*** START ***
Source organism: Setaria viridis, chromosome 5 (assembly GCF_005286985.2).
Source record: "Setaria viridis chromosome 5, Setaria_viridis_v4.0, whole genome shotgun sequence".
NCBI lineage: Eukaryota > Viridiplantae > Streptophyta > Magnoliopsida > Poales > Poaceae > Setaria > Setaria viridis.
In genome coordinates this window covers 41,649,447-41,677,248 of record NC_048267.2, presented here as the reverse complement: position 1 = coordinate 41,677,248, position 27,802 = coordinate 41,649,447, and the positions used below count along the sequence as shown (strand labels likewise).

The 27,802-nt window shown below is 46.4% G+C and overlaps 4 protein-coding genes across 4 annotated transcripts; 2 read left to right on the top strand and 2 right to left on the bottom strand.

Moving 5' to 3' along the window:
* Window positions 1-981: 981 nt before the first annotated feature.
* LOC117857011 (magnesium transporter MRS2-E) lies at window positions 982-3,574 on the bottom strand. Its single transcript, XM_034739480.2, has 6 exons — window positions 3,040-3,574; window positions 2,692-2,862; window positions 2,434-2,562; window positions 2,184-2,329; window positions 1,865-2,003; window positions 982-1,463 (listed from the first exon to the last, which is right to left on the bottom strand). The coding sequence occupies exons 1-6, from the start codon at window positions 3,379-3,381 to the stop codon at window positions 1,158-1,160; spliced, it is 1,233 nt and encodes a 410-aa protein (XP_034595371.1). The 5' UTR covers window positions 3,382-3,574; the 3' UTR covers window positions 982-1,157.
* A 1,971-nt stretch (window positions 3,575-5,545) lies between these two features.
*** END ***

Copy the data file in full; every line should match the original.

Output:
Source organism: Setaria viridis, chromosome 5 (assembly GCF_005286985.2).
Source record: "Setaria viridis chromosome 5, Setaria_viridis_v4.0, whole genome shotgun sequence".
NCBI lineage: Eukaryota > Viridiplantae > Streptophyta > Magnoliopsida > Poales > Poaceae > Setaria > Setaria viridis.
In genome coordinates this window covers 41,649,447-41,677,248 of record NC_048267.2, presented here as the reverse complement: position 1 = coordinate 41,677,248, position 27,802 = coordinate 41,649,447, and the positions used below count along the sequence as shown (strand labels likewise).

The 27,802-nt window shown below is 46.4% G+C and overlaps 4 protein-coding genes across 4 annotated transcripts; 2 read left to right on the top strand and 2 right to left on the bottom strand.

Moving 5' to 3' along the window:
* Window positions 1-981: 981 nt before the first annotated feature.
* LOC117857011 (magnesium transporter MRS2-E) lies at window positions 982-3,574 on the bottom strand. Its single transcript, XM_034739480.2, has 6 exons — window positions 3,040-3,574; window positions 2,692-2,862; window positions 2,434-2,562; window positions 2,184-2,329; window positions 1,865-2,003; window positions 982-1,463 (listed from the first exon to the last, which is right to left on the bottom strand). The coding sequence occupies exons 1-6, from the start codon at window positions 3,379-3,381 to the stop codon at window positions 1,158-1,160; spliced, it is 1,233 nt and encodes a 410-aa protein (XP_034595371.1). The 5' UTR covers window positions 3,382-3,574; the 3' UTR covers window positions 982-1,157.
* A 1,971-nt stretch (window positions 3,575-5,545) lies between these two features.